Digital images can open our eyes to the most extraordinary detail and beauty. But there is one major drawback. The information in an image is purely visual. It tells us nothing about when or where the image was taken.
It tells us nothing about the people in the image. We do all that interpretation ourselves. That makes cataloguing and searching for particular images difficult – whether you work for an art gallery or you are updating your family album.
Scientists on a major European research project called aceMedia have taken important steps towards a solution to this problem. They are building an information layer into digital image files. Their vision is that image files will come with content information, metadata (background information for use on the internet) and an intelligence layer that automatically generates word-searchable data about the image.
An extra ‘information layer’, that adds both automatically generated and manually generated information to images, would revolutionise image searching on the internet as well as on your home computer or mobile phone. The technologies developed in the EU-funded aceMedia project have sparked interest from a range of commercial companies, looking to exploit the ideas in a host of directions.
Building a picture puzzle
The project re-used, developed and combined a series of technologies that provide greatly enriched content information about an image.
One of the technologies exploited by an aceMedia team uses software that can identify low-level visual descriptors, such as consistent areas of colour that may be sky, sea, sand or possibly snow, and information about texture, edge and shape.
Combining the low-level descriptors with sets of contextual rules held in domain ontologies (such as the fact that consistent areas of blue at the top of an image are likely to be sky, or that beach and snow are unlikely to appear in the same picture) turns data into a rich information source.
“Turning low-level descriptors into useful information is a very difficult step,” according to Yiannis Kompatsiaris, Head of the Multimedia Knowledge Laboratory at the Informatics and Telematics Institute in Thessaloniki, Greece and one of the lead researchers on aceMedia. His team was involved in structuring knowledge and adding it to the domain ontologies that classified and identified the information provided by the low-level descriptors.
Data from low-level descriptors was also combined with the results from specific detectors, such as the kinds of face detectors that are commercially available on some cameras today. All add further clues or searchable data for image users.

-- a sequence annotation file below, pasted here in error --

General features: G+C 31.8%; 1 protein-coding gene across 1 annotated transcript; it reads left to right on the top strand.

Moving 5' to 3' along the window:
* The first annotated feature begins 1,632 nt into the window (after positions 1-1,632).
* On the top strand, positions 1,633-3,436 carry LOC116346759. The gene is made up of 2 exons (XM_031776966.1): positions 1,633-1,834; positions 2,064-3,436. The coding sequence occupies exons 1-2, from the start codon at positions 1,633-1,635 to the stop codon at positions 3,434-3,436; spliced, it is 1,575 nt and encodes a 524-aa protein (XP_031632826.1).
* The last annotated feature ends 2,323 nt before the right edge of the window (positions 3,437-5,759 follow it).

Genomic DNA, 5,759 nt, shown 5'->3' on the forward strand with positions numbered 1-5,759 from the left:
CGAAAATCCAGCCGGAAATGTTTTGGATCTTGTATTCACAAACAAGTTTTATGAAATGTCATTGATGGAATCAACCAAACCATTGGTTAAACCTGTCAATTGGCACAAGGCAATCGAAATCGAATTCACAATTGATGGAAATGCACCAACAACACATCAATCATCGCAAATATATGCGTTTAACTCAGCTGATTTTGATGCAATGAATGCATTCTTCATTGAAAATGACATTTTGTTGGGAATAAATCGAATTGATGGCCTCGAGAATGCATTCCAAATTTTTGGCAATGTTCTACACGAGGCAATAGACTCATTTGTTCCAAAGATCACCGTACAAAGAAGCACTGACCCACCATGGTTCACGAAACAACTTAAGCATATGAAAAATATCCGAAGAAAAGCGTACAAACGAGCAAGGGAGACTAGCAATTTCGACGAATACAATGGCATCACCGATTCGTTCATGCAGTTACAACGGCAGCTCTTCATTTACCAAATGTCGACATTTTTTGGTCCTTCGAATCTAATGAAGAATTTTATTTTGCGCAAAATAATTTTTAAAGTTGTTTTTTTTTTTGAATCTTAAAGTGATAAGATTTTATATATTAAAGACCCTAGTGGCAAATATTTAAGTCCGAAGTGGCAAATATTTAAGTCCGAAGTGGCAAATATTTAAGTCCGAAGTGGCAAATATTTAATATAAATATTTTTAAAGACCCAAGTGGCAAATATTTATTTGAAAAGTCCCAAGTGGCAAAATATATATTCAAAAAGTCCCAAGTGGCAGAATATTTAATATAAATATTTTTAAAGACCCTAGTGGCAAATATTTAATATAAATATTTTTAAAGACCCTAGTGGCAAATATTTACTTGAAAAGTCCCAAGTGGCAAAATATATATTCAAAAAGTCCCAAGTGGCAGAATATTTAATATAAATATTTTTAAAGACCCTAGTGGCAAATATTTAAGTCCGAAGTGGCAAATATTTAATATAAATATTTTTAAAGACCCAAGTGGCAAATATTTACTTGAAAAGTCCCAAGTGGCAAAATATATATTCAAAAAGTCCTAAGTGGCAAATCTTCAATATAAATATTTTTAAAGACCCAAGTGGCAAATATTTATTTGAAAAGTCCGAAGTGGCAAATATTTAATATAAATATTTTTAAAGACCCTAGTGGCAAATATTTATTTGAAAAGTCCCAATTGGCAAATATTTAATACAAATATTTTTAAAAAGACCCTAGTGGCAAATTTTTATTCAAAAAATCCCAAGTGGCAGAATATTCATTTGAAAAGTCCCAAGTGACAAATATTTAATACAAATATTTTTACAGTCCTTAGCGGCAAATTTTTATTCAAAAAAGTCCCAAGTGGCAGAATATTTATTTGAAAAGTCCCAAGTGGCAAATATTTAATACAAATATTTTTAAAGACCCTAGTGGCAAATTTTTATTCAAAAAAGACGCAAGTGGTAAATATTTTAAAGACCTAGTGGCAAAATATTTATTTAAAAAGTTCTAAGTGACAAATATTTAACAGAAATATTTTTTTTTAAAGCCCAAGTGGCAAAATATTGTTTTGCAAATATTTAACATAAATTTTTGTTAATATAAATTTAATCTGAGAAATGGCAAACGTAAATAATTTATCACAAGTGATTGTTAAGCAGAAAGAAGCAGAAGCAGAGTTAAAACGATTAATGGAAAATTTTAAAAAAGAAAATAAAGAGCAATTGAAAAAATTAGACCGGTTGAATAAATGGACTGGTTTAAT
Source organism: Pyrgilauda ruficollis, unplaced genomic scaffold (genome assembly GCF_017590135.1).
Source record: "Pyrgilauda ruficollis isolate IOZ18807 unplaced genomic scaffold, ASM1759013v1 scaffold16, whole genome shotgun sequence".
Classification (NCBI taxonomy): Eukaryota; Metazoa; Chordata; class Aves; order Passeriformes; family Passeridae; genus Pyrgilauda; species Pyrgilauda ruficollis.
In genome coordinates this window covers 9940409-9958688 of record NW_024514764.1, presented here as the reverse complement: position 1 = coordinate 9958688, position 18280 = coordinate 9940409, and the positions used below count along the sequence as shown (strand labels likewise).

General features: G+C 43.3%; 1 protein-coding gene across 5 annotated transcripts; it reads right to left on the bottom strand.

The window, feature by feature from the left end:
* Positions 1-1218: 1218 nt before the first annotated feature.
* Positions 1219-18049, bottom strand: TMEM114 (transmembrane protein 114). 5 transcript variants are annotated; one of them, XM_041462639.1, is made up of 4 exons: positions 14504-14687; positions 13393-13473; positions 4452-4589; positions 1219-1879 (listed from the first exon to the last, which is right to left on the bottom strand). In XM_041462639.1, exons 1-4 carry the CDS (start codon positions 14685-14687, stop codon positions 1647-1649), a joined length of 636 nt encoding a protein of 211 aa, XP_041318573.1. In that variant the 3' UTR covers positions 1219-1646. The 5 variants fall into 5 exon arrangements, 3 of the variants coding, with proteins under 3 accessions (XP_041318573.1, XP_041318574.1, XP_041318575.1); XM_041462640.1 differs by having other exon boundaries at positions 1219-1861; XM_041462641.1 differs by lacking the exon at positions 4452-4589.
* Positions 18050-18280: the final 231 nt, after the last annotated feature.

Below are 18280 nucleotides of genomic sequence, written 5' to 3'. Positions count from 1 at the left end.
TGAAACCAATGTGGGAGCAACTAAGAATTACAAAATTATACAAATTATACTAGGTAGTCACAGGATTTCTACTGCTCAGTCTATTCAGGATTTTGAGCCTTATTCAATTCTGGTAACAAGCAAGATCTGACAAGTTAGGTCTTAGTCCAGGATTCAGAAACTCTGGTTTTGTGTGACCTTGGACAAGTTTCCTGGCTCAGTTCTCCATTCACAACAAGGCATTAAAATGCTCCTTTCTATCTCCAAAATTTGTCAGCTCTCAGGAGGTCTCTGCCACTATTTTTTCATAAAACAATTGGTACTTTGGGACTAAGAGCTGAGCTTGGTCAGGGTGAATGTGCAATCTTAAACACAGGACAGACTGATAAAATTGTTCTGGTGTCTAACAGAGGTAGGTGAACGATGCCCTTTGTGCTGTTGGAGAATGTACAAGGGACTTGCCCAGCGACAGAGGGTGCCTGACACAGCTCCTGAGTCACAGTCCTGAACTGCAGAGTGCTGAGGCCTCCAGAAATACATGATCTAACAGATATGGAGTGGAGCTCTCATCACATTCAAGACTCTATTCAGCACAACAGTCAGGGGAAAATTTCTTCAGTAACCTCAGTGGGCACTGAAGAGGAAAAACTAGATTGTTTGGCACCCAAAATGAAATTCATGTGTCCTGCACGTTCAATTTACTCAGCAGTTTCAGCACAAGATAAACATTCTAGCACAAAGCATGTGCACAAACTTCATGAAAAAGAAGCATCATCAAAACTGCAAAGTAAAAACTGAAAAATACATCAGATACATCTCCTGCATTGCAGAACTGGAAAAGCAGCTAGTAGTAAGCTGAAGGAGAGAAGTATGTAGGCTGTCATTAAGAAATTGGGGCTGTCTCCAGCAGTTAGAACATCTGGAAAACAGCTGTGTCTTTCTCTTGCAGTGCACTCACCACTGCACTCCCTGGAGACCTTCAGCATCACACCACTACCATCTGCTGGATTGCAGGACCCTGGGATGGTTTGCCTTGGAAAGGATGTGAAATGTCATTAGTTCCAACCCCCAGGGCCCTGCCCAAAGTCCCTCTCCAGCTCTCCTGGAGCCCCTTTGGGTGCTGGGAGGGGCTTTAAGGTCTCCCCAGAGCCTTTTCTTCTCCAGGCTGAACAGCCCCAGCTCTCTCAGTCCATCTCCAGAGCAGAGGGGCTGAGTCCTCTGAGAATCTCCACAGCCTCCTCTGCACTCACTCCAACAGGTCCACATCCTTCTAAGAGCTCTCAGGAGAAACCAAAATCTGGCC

Another layer of information can be added by the individual user. They can add rules defining their personal preferences, profiles and policies to create a personalised filing system. ‘Inferencing’ techniques, filtering and similarity algorithms were used to make that personal filing simpler.
To enable easier searching, some of the aceMedia researchers incorporated natural language processing techniques into the mix, which mean you can use everyday language when searching for an image.
The ace in your hand
AceMedia researchers drew together their full range of technologies in an Autonomous Content Entity (ACE) Framework. The ACE Framework defines APIs to support networking, database management, scalable coding, content pre-processing, content visualisation, knowledge-assisted content analysis, as well as context analysis and modelling modules.
Using the framework, ACEs can be created that contain all of the rules, metadata and content information. They become a part of the image file.
For video, aceMedia researchers developed a scalable video codec, the aceSVC. Pical scalable video coding chain consists of three main modules – an encoder, extractor and decoder. The aceSVC enables video playing, reviewing and video analysis in the compressed domain.
As part of the project, aceMedia researchers demonstrated the benefits of automated content sharing and easier content management that ACEs could provide on a series of home network devices, including PCs, mobile phones and set-top boxes.
While the vision of the aceMedia project was to combine technologies, each delivering a piece to the overall information puzzle, they are not interdependent according to Kompatsiaris.
“The tools we developed in aceMedia are scalable to many concepts and many environments,” he confirms.
Adding time and location
“In five years time, a good number of these technologies will be in common use – combined with a number of technologies that have grown in popularity since the aceMedia project started, such as geo-tagging using GPS receivers. I think cameras in the future will know their position and be able to combine that information with content analysis to give much better results than we are capable of at the moment. For example, if the camera knows it is in a mountainous environment then it can analyse the content of the image much more efficiently.
Christian Nielsen | alfa
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